April 7, 2021
DNP program climbs to 18th in US News ranking
The University of Minnesota School of Nursing Doctor of Nursing Practice (DNP) program rose to 18th in the 2022 U.S. News Best Graduate Schools rankings. The school tied with Ohio State University and University of Alabama Birmingham. The University of Minnesota’s DNP program is the largest full-time program in the county and offers 12 specialties.
Federal University of Rio Grande do Sul, University celebrate 10-year partnership
On Dec. 10, 2020, the University of Minnesota School of Nursing and the Nursing School of the Federal University of Rio Grande do Sul in Brazil commemorated and celebrated the signing of a new partnership agreement. The agreement is anchored in a commitment to scholarship and research.
Dean Connie White Delaney, PhD, RN, FAAN, FACMI, FNAP, noted two unique aspects of the agreement at the virtual signing ceremony, including that it is the first time the school is signing a 10-year agreement and it is the first signing that was agreed to without a visit to the partner campus.
“Your visits to the University of Minnesota and sharing the depth and the breadth of your university and your commitment and vision are so compelling, we’re ready to commit,” said Delaney, noting the value of virtual tours and richness of the relationships built over the years.
“This agreement will be a great opportunity for us to share knowledge in nursing science,” said Professor Ana Maria Muller Magalhães, PhD. “We are happy with this partnership to promote coordination and exchange in research activities, academic publications, exchange of faculty members and students between our universities.”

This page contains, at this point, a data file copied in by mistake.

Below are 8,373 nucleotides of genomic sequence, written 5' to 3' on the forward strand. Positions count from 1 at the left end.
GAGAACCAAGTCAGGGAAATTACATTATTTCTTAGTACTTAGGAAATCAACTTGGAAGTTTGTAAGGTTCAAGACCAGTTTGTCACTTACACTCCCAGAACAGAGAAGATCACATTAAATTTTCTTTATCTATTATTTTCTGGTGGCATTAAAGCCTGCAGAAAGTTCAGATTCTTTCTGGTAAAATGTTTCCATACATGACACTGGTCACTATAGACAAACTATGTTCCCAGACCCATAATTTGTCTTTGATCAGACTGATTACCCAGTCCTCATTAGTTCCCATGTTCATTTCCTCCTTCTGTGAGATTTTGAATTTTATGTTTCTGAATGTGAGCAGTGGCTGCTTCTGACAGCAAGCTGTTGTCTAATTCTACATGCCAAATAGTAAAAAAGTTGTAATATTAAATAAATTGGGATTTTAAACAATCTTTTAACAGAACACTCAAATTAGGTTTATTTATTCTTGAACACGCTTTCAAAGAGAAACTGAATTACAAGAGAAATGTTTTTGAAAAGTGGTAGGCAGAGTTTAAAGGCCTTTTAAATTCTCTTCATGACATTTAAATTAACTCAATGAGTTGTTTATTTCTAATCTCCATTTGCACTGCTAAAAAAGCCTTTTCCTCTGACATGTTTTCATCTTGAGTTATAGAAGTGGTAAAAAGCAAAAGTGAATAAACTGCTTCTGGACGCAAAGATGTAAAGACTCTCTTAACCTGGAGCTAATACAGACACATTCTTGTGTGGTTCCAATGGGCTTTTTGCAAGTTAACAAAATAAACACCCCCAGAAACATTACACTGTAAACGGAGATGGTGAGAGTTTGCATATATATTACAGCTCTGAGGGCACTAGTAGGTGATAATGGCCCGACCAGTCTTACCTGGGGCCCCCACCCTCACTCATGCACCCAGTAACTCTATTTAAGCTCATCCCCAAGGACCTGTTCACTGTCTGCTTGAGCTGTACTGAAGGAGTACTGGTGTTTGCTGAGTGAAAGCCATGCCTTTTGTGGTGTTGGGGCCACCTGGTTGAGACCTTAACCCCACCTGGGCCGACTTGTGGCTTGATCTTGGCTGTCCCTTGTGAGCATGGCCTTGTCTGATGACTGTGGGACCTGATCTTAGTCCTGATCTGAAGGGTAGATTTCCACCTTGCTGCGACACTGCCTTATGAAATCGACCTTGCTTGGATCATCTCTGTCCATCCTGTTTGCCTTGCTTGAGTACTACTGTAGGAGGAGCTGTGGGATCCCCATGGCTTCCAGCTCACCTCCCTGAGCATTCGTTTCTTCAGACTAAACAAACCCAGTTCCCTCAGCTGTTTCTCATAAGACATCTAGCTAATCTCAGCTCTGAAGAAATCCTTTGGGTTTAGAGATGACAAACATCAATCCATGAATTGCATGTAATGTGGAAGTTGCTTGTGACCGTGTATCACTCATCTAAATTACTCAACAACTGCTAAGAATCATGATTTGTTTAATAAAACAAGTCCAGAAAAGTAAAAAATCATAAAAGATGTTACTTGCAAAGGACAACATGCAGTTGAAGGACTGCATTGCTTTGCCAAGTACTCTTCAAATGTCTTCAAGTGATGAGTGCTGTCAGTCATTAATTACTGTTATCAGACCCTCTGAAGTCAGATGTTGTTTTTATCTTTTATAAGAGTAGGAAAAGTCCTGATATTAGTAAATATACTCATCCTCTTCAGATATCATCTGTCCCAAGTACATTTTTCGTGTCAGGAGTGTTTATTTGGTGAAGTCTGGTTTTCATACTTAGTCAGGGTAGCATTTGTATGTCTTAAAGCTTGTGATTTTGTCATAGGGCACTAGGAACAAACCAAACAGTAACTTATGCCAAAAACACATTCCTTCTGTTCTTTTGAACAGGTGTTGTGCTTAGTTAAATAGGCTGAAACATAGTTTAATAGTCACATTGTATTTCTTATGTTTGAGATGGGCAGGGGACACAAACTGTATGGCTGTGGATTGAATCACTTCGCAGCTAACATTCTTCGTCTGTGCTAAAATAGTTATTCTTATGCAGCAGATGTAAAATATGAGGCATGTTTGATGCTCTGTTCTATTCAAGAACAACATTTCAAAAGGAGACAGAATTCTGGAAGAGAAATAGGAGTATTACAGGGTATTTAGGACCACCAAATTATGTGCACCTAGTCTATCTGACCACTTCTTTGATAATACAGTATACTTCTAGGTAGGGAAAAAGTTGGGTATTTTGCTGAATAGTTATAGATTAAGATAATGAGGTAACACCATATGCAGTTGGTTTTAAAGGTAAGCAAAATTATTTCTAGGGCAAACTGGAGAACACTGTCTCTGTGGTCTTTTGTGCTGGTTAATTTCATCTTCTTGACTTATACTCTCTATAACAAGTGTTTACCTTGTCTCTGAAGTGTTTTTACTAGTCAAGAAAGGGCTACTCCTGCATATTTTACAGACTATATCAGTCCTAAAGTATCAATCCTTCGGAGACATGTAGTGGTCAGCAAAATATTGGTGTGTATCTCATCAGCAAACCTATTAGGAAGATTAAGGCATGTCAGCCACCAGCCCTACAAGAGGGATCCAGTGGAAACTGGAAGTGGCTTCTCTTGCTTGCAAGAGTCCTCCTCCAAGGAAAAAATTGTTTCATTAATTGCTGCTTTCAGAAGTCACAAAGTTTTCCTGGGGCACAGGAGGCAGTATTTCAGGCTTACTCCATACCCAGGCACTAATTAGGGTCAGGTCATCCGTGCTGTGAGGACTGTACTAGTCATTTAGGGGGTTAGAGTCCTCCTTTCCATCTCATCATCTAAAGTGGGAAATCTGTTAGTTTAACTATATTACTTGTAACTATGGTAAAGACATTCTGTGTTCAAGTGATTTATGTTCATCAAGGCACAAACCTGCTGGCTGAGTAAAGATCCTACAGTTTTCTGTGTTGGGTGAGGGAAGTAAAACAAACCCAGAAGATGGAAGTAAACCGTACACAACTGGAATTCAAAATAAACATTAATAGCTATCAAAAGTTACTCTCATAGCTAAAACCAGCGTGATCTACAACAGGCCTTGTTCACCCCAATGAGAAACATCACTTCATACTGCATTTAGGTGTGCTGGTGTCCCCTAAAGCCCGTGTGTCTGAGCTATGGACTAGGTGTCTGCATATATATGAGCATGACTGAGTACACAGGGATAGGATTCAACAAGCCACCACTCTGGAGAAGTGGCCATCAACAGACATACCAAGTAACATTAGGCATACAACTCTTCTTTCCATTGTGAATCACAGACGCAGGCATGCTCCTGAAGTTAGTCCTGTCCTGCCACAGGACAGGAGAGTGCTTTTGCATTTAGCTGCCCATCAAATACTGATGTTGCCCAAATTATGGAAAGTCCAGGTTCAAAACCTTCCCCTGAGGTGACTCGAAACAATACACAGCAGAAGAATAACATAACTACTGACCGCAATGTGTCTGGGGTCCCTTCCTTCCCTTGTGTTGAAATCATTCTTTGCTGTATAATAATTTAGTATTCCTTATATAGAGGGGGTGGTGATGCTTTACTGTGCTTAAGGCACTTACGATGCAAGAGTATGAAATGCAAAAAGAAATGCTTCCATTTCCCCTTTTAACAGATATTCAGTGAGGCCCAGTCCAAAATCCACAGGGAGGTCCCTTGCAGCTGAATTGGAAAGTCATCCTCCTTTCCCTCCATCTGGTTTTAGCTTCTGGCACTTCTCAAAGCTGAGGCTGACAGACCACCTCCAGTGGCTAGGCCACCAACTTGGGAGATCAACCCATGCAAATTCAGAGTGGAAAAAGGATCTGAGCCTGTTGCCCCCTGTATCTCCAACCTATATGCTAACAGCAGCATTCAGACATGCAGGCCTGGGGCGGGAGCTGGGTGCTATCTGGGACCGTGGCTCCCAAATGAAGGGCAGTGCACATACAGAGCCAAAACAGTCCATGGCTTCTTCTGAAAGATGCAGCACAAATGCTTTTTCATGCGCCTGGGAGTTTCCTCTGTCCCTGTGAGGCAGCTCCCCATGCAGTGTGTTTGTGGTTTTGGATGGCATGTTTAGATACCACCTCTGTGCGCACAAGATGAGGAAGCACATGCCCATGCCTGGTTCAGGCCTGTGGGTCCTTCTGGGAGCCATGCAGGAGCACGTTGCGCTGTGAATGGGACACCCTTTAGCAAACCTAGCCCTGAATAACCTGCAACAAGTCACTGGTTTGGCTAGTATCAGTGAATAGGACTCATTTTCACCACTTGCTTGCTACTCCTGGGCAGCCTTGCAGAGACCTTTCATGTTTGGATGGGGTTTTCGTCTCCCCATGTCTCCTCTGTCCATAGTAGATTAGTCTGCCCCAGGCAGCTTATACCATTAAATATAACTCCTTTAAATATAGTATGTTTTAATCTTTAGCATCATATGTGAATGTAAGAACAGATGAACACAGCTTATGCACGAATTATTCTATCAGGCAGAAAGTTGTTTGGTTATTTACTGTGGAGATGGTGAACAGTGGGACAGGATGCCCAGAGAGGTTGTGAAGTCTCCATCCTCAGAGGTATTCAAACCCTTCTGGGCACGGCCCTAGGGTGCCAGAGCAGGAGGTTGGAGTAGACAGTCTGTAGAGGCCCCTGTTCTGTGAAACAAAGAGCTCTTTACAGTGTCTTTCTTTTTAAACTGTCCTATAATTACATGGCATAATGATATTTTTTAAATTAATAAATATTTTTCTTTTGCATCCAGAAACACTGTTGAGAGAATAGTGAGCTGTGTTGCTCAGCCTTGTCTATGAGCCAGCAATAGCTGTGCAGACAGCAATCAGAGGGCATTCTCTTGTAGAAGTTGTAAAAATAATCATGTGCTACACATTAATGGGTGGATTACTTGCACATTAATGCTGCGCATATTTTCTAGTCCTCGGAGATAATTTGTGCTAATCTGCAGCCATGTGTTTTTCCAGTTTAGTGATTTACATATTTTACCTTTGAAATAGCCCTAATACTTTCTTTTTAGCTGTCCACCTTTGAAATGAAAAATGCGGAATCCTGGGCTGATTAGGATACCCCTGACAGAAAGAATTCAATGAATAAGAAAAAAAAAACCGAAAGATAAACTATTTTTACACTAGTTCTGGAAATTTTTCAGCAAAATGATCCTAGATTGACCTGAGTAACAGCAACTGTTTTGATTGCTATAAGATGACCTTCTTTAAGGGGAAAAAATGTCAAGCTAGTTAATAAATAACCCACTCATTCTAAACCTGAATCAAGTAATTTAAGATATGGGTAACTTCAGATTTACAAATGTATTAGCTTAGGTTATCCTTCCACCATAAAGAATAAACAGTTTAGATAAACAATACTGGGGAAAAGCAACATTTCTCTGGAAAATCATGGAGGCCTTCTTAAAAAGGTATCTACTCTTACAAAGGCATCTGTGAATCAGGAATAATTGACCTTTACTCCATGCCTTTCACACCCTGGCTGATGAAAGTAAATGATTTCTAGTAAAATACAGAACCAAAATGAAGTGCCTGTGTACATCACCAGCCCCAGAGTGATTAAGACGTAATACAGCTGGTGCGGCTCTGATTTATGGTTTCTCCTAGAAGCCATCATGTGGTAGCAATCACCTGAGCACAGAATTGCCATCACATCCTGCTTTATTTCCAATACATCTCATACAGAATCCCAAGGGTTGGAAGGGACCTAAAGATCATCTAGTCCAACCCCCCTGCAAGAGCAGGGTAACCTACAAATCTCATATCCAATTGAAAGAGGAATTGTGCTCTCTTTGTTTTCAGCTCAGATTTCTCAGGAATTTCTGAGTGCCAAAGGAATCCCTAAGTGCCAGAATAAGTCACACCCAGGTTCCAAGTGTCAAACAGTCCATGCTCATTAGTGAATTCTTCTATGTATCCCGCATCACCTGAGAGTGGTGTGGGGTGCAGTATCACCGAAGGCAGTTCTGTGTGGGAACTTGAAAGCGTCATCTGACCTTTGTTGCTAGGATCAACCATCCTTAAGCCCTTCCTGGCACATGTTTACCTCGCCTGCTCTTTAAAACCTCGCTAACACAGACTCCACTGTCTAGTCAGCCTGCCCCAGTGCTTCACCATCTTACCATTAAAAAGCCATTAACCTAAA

School of Nursing 12th in NIH funding, 1st in Big Ten
With nearly $6 million in awards to the School of Nursing and Earl. E. Bakken Center for Spirituality & Healing in 2020, the University of Minnesota ranked 12th in National Institutes of Health (NIH) funding to schools of nursing.
The annual tabulation conducted by the Blue Ridge Institute for Medical Research placed the University of Minnesota School of Nursing first among Big Ten Academic Alliance institutions and sixth among all public universities.
School of Nursing research is addressing health issues across the life span in local, state, national and global contexts. Its areas of excellence include health promotion among vulnerable populations, prevention and management of chronic health conditions, symptom management, and nursing informatics and systems innovation.
Class of ’20 honored with virtual commencement ceremony
The University of Minnesota School of Nursing celebrated the graduation of students at a virtual commencement ceremony, Dec. 18, 2020. Joanne Disch, PhD, RN, FAAN, School of Nursing professor ad honorem and American Academy of Nursing Living Legend, delivered the commencement address to graduates.
School of Nursing students in the Master of Nursing, Post-Baccalaureate and Post-Masters Certificate and Doctor of Nursing Practice programs graduated, as well as students in the Earl E. Bakken Center for Spirituality and Healing Post-Baccalaureate Certificate and Master of Arts in Integrative Health and Wellbeing Coaching programs.
Disch congratulated graduates, noting they are entering or advancing in a profession that will ask much of them and give them much in return. “Nursing puts us in touch with being human. Without even asking, we are invited into the inner space of other people’s existence,” said Disch. “For where there was loneliness, suffering, the tolerable pain of cure or the solitary pain of permanent change, there is a need for the kind of human service we call nursing.”
Dean Connie White Delaney, PhD, RN, FAAN, FACMI, FNAP, presented the graduates to Regent Kendall Powell, MBA, who conferred the degrees to the graduates.
“We deeply celebrate your accomplishments here at the University and our imaginations are filled with your potential upon graduation,” said Delaney. “You all stand ready to improve health and wellness when we need it the most. You are going to have a profound impact on our profession and on health care because of 2020, not in spite of it.”